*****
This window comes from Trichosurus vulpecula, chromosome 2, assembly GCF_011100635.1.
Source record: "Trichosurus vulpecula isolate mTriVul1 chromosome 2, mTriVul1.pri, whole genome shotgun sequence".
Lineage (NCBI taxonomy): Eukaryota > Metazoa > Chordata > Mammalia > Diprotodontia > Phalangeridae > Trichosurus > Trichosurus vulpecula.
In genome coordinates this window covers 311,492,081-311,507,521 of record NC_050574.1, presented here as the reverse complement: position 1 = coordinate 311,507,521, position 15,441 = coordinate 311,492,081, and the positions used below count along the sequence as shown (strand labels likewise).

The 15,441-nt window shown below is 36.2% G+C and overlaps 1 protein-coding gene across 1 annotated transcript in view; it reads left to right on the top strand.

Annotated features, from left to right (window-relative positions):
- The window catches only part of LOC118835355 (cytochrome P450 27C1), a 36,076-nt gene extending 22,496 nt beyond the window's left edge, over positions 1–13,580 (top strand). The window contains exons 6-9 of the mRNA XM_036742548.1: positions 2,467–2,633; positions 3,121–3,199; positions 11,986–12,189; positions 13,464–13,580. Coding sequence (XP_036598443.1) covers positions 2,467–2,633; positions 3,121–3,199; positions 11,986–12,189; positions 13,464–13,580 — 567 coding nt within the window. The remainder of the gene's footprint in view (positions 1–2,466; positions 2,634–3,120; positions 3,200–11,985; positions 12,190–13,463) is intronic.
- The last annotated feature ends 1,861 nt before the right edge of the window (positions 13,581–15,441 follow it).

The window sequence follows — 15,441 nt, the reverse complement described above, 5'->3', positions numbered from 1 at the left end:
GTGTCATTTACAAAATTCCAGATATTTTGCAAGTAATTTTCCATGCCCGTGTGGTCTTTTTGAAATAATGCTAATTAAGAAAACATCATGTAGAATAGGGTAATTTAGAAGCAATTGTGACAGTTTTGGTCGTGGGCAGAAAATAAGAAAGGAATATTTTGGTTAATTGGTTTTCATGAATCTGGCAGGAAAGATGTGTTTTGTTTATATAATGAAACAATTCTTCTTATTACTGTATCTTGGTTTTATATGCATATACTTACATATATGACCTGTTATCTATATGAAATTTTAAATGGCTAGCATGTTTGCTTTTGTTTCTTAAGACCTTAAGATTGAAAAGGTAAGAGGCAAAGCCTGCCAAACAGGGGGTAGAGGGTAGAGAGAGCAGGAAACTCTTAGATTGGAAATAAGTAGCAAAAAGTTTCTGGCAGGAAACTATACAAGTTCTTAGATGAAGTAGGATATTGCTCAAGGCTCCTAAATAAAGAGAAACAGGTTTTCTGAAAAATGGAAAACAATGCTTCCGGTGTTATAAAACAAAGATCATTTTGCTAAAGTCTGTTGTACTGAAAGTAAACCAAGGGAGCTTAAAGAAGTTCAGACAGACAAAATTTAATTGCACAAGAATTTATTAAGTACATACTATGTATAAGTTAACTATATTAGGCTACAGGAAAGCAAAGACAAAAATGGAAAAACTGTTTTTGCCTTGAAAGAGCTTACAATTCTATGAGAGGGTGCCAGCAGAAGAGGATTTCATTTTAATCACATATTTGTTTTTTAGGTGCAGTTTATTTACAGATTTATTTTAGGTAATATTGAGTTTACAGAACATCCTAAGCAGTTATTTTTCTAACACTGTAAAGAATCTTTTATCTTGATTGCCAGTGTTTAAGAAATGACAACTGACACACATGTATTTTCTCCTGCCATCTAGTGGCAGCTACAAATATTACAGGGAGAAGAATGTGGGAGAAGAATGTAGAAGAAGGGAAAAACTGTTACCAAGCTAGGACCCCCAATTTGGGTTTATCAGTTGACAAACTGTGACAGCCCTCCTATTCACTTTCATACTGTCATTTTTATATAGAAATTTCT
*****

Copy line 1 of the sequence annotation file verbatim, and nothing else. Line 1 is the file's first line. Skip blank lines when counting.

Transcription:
This window comes from Trichosurus vulpecula, chromosome 2, assembly GCF_011100635.1.